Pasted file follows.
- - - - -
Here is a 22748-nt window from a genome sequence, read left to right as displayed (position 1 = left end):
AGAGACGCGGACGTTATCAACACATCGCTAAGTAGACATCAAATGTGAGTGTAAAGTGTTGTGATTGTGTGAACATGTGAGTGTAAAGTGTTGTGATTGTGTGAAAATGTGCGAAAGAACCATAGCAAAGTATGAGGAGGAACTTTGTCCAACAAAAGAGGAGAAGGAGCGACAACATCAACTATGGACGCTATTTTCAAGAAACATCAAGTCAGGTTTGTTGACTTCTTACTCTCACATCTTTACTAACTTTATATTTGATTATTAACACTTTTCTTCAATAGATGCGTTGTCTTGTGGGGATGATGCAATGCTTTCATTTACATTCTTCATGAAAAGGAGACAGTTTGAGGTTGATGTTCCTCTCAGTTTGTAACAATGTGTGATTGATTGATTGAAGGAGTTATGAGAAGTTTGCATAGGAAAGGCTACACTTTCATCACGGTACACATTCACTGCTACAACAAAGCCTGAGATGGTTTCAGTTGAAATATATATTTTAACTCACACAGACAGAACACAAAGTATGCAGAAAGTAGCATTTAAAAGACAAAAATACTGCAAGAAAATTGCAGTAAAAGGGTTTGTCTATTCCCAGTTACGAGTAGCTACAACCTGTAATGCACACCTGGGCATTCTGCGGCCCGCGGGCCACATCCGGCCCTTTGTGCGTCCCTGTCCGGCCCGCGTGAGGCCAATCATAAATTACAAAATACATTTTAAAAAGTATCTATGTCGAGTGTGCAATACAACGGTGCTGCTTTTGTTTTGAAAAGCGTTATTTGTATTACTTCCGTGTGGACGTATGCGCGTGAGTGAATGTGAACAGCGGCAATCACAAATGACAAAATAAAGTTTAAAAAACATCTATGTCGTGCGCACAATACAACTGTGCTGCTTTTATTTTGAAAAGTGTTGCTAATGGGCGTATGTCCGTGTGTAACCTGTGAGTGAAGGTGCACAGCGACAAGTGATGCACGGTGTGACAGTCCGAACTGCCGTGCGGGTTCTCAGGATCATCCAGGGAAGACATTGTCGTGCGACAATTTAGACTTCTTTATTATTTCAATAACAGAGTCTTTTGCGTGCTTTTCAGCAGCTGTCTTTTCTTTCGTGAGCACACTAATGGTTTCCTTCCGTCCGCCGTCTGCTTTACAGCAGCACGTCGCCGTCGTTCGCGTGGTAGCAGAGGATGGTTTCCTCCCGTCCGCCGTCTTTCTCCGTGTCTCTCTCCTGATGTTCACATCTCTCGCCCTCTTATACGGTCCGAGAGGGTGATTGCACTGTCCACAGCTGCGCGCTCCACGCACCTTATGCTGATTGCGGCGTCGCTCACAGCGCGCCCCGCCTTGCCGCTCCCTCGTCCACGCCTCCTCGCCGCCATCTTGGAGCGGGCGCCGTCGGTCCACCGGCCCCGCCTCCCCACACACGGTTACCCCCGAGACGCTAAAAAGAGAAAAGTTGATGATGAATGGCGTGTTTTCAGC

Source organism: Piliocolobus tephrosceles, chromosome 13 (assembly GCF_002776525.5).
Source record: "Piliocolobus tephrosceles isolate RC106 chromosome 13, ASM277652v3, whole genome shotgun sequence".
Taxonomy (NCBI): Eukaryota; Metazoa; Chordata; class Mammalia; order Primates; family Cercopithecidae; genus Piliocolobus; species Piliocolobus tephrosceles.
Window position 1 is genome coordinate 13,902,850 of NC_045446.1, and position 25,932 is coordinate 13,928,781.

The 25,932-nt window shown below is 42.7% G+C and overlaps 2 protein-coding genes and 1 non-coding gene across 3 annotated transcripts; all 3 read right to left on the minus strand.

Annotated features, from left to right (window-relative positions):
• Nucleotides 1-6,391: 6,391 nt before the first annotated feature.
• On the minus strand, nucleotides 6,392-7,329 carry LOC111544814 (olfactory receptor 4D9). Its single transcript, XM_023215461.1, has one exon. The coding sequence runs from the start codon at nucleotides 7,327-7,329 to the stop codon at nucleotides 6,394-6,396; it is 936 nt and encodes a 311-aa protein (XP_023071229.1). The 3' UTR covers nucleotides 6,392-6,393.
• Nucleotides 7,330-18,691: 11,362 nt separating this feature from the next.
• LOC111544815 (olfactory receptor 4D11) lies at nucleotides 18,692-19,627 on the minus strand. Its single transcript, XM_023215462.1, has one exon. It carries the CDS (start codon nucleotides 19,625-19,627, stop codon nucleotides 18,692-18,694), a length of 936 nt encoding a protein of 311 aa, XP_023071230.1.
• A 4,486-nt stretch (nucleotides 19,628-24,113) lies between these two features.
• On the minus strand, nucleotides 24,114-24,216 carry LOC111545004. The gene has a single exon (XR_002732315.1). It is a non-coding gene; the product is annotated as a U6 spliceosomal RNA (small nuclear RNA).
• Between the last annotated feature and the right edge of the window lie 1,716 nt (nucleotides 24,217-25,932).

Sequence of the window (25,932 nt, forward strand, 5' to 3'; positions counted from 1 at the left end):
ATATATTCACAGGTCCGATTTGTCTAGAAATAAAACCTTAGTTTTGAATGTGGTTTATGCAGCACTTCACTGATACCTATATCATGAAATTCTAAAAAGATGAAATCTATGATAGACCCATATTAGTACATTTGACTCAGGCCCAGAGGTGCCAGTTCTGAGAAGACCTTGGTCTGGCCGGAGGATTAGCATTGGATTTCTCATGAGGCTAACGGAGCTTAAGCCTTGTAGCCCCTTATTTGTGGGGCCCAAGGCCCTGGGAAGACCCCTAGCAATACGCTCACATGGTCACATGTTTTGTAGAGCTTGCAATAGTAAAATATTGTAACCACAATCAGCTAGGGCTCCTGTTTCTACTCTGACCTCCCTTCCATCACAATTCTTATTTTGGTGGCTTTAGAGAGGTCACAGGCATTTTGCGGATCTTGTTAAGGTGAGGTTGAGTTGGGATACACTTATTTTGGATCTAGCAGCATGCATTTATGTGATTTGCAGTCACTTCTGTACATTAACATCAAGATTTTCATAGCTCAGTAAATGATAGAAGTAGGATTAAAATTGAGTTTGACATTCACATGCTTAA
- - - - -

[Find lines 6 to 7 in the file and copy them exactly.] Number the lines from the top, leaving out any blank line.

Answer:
Window position 1 is genome coordinate 13,902,850 of NC_045446.1, and position 25,932 is coordinate 13,928,781.

The 25,932-nt window shown below is 42.7% G+C and overlaps 2 protein-coding genes and 1 non-coding gene across 3 annotated transcripts; all 3 read right to left on the minus strand.